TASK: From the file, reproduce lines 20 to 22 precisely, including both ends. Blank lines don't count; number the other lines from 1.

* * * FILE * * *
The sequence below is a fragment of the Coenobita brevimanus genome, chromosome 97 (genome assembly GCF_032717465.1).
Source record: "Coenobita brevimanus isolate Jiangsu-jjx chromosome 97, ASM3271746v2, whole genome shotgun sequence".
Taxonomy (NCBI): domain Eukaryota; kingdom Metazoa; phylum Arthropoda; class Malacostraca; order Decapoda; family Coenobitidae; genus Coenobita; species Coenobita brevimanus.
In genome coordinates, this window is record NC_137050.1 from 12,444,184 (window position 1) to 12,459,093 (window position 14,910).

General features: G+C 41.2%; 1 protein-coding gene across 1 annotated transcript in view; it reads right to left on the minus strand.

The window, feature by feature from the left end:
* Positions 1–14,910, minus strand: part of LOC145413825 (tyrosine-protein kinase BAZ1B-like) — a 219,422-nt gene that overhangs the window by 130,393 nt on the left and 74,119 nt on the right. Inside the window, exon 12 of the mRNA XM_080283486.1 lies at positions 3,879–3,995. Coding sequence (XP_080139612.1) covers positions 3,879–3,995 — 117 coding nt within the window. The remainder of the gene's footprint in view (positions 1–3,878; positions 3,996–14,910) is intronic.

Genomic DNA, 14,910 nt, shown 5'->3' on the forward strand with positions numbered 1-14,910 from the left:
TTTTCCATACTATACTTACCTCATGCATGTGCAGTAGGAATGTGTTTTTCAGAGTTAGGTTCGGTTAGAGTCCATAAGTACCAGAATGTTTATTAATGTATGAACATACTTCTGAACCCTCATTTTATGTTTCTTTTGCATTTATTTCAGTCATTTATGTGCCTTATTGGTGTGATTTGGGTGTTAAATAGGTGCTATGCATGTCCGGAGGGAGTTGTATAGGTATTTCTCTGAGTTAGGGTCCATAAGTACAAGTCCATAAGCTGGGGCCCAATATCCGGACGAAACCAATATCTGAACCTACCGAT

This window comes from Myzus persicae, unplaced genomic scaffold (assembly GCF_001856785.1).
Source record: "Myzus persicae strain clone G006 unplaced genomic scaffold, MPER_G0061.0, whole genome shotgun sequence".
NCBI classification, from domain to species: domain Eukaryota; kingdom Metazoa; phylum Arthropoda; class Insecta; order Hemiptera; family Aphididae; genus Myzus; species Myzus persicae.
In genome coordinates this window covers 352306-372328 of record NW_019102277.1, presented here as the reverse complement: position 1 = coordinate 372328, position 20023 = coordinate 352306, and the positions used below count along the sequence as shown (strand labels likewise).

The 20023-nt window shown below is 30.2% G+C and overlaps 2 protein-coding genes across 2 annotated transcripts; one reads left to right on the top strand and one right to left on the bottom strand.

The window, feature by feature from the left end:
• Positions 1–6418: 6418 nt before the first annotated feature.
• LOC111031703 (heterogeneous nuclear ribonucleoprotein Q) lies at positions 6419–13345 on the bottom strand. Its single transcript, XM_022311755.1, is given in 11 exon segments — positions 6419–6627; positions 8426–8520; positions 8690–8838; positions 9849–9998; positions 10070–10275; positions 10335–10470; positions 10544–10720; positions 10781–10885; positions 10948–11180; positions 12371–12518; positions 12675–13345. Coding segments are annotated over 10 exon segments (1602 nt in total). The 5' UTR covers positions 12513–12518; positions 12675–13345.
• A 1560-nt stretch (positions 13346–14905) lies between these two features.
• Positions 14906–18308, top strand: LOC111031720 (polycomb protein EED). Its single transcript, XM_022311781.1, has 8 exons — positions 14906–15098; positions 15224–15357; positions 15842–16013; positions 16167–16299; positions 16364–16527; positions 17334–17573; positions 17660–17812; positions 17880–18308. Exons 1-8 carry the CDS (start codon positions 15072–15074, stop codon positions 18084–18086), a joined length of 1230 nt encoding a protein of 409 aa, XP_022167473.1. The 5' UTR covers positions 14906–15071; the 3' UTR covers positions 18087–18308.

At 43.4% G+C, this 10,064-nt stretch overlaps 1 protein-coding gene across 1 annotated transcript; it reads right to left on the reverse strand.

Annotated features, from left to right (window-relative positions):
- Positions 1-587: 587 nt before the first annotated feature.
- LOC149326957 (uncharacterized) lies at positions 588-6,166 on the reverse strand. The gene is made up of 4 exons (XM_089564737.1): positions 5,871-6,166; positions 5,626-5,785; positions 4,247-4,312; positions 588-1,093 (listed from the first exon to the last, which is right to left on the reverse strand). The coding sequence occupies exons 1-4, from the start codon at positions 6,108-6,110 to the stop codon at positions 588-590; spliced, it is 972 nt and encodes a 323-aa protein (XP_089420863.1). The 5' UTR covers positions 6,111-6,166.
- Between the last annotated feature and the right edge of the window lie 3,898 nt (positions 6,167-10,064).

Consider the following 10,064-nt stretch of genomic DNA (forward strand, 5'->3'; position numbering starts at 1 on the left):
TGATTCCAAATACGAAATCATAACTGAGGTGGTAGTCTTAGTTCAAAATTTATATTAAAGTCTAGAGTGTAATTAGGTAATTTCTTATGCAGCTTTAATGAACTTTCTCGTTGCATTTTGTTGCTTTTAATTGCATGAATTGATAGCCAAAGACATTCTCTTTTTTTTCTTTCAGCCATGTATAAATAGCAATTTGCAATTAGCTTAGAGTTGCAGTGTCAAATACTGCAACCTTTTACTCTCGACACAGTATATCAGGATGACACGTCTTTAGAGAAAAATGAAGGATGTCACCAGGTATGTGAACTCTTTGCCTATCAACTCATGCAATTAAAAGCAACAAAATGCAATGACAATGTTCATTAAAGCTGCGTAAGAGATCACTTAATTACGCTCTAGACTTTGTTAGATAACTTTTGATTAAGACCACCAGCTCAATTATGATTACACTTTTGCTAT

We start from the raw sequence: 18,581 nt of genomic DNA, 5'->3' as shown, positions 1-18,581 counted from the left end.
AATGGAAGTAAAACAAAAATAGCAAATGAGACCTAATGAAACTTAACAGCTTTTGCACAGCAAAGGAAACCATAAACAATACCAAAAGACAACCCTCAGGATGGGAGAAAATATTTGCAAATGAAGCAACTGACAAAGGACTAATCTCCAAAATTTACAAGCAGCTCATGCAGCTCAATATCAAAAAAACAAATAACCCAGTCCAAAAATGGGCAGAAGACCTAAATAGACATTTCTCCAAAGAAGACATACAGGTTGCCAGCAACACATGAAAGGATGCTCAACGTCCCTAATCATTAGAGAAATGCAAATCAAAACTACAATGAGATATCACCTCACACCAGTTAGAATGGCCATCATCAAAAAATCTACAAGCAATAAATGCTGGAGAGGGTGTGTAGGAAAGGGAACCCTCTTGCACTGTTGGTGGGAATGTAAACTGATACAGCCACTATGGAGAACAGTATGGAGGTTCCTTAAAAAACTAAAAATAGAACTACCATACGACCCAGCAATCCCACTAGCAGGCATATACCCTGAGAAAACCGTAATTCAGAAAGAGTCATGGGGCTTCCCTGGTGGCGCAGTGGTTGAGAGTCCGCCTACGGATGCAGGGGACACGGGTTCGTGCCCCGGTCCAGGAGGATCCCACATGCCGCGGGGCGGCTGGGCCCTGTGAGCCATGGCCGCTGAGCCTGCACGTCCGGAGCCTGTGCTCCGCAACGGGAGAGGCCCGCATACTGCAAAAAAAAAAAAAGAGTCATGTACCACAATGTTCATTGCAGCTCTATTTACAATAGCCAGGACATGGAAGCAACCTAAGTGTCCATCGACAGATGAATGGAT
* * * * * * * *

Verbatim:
At 43.4% G+C, this 10,064-nt stretch overlaps 1 protein-coding gene across 1 annotated transcript; it reads right to left on the reverse strand.

Annotated features, from left to right (window-relative positions):
- Positions 1-587: 587 nt before the first annotated feature.